Let’s see how that plays…
The Voice of America says US Secretary of State, Hilary Clinton, will, in her meeting with “senior South African officials” in Pretoria today:
push South Africa to do more to counter embattled President Robert Mugabe’s negative effect on the Zimbabwe reform process.
South Africa under Thabo Mbeki would have bridled and gritted its teeth at the implied imperialist bullying. Word might have gone out that the USA was seeking regime change in South Africa through a delicate and implacable process of setting Thabo Mbeki up for failure, by isolating the South Africans from the African fraternity, by undermining sovereignty …. oh, whatever! It was always impossible to understand Mbeki’s coded warnings about the shenanigans of the imperialists.
The point is, I suppose, Thabo Mbeki’s administration was deeply suspicious of the USA, the UK and of European intentions and actions in Southern Africa. The Movement for Democratic Change in Zimbabwe was constantly hinted to be a front for various combinations of imperialists interests, as were the Kroll trained Scorpions of the National Prosecuting Authority.
It would be naive to imagine that the CIA and MI5 do not have significant interests and intentions in Southern Africa – and some capacity to work towards their objectives. The subject of a later post will be the rise of intelligence services in the post 9/11 world in which the cyberuniverse contains endless information lodes that are both deposited and mined by these intelligence agencies.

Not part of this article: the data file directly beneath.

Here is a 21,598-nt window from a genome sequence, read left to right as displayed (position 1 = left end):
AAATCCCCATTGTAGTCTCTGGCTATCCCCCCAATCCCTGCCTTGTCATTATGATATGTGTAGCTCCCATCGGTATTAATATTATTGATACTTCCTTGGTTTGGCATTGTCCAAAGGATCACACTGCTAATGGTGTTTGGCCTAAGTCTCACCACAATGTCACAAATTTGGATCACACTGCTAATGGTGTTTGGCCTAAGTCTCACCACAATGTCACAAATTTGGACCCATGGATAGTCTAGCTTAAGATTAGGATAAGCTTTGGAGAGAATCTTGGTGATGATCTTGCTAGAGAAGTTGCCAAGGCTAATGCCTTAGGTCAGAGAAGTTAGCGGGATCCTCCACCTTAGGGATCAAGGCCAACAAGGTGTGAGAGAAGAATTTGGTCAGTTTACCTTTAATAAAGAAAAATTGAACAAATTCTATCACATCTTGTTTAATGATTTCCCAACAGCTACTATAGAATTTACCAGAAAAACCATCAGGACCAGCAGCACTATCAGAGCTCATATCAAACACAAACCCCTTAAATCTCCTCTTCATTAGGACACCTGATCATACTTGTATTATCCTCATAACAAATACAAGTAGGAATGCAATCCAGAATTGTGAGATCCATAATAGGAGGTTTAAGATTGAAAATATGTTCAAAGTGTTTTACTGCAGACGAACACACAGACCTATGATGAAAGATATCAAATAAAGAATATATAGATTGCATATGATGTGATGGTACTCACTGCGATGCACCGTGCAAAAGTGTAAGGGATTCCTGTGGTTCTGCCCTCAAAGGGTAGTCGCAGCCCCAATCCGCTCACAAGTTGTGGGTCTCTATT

But seriously, are we to think of whatever Hilary Clinton says today about South Africa and Zimbabwe and the role of Mad Bob and the MDC as part of a grand imperialist plan for our region?
The first answer is “no” because the USA and their intelligence services have demonstrated that 1.) they have bigger problems to worry about and Southern Africa without oil and without Muslim fundamentalists does not warrant that kind of attention; 2.) their intelligence capacity and ability to manipulate world affairs has been shown to be less formidable than one might have expected – as revealed by that country’s endless bungling in the Middle-East.
The second answer is “yes’ (to the question: does the USA have a plan for this region?). As the world’s policeman the USA is obliged to have an opinion and a strategy about everything. Zimbabwe, while not very high on the list of concerns and objectives of US foreign policy does touch on several strands of US concern in the sub-continent. South Africa represents a major chunk of Africa’s GDP, Angola, with significant US oil interests, has the potential to be drawn into Zimbabwean affairs, Zimbabwe itself sits on the greatest unexploited Platinum reserves and China has a significant and growing interest in, and relationship with, the region. US foreign policy must ultimately focus on the long term and the long term is all about the containment of China.
But at another level it can be unproductive to comb everything that Clinton says today or fails to say for evidence of, and guides to, the deep strategic thinking of the Great Dragon. In diplomacy and the world of the spook the search for hidden meaning and intentions can become self-fulfilling. Clinton is settling into her office and Obama is still carving his role in the world and in Africa. These are not simple or obvious matters and there is undoubtedly a degree of exploration that still needs to take place before “grand strategies” can be unfurled.
I await further reports of her meeting with interest.